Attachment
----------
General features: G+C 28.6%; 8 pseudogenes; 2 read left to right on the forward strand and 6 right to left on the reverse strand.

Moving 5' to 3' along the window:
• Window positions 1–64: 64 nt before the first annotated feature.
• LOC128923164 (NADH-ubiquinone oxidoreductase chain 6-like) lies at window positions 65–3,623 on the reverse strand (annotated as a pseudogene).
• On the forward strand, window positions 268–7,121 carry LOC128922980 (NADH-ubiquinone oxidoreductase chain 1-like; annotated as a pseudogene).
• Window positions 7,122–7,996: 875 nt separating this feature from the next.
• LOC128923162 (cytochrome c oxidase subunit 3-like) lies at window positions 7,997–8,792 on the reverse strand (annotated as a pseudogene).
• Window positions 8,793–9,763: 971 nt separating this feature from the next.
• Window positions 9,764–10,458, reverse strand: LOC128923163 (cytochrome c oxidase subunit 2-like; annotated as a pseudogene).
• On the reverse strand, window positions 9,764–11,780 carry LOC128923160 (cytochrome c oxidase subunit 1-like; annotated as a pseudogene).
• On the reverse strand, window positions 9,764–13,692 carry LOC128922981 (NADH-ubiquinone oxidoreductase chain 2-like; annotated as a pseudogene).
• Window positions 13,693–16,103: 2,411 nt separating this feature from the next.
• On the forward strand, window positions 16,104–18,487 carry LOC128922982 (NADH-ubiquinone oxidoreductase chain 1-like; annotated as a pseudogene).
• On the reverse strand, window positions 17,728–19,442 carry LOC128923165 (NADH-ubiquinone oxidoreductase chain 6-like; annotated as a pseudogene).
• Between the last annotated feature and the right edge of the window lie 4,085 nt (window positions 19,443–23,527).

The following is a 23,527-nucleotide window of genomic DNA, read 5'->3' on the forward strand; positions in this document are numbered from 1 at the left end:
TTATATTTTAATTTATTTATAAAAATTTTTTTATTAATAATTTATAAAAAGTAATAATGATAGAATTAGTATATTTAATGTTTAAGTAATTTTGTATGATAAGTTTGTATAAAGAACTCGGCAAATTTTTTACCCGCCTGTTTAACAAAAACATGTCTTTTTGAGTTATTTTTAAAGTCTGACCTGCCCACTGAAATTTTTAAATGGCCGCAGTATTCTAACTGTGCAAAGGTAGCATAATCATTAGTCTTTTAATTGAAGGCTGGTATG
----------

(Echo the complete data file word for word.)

General features: G+C 28.6%; 8 pseudogenes; 2 read left to right on the forward strand and 6 right to left on the reverse strand.

Moving 5' to 3' along the window:
• Window positions 1–64: 64 nt before the first annotated feature.
• LOC128923164 (NADH-ubiquinone oxidoreductase chain 6-like) lies at window positions 65–3,623 on the reverse strand (annotated as a pseudogene).
• On the forward strand, window positions 268–7,121 carry LOC128922980 (NADH-ubiquinone oxidoreductase chain 1-like; annotated as a pseudogene).
• Window positions 7,122–7,996: 875 nt separating this feature from the next.
• LOC128923162 (cytochrome c oxidase subunit 3-like) lies at window positions 7,997–8,792 on the reverse strand (annotated as a pseudogene).
• Window positions 8,793–9,763: 971 nt separating this feature from the next.
• Window positions 9,764–10,458, reverse strand: LOC128923163 (cytochrome c oxidase subunit 2-like; annotated as a pseudogene).
• On the reverse strand, window positions 9,764–11,780 carry LOC128923160 (cytochrome c oxidase subunit 1-like; annotated as a pseudogene).
• On the reverse strand, window positions 9,764–13,692 carry LOC128922981 (NADH-ubiquinone oxidoreductase chain 2-like; annotated as a pseudogene).
• Window positions 13,693–16,103: 2,411 nt separating this feature from the next.
• On the forward strand, window positions 16,104–18,487 carry LOC128922982 (NADH-ubiquinone oxidoreductase chain 1-like; annotated as a pseudogene).
• On the reverse strand, window positions 17,728–19,442 carry LOC128923165 (NADH-ubiquinone oxidoreductase chain 6-like; annotated as a pseudogene).
• Between the last annotated feature and the right edge of the window lie 4,085 nt (window positions 19,443–23,527).

The following is a 23,527-nucleotide window of genomic DNA, read 5'->3' on the forward strand; positions in this document are numbered from 1 at the left end:
TTATATTTTAATTTATTTATAAAAATTTTTTTATTAATAATTTATAAAAAGTAATAATGATAGAATTAGTATATTTAATGTTTAAGTAATTTTGTATGATAAGTTTGTATAAAGAACTCGGCAAATTTTTTACCCGCCTGTTTAACAAAAACATGTCTTTTTGAGTTATTTTTAAAGTCTGACCTGCCCACTGAAATTTTTAAATGGCCGCAGTATTCTAACTGTGCAAAGGTAGCATAATCATTAGTCTTTTAATTGAAGGCTGGTATG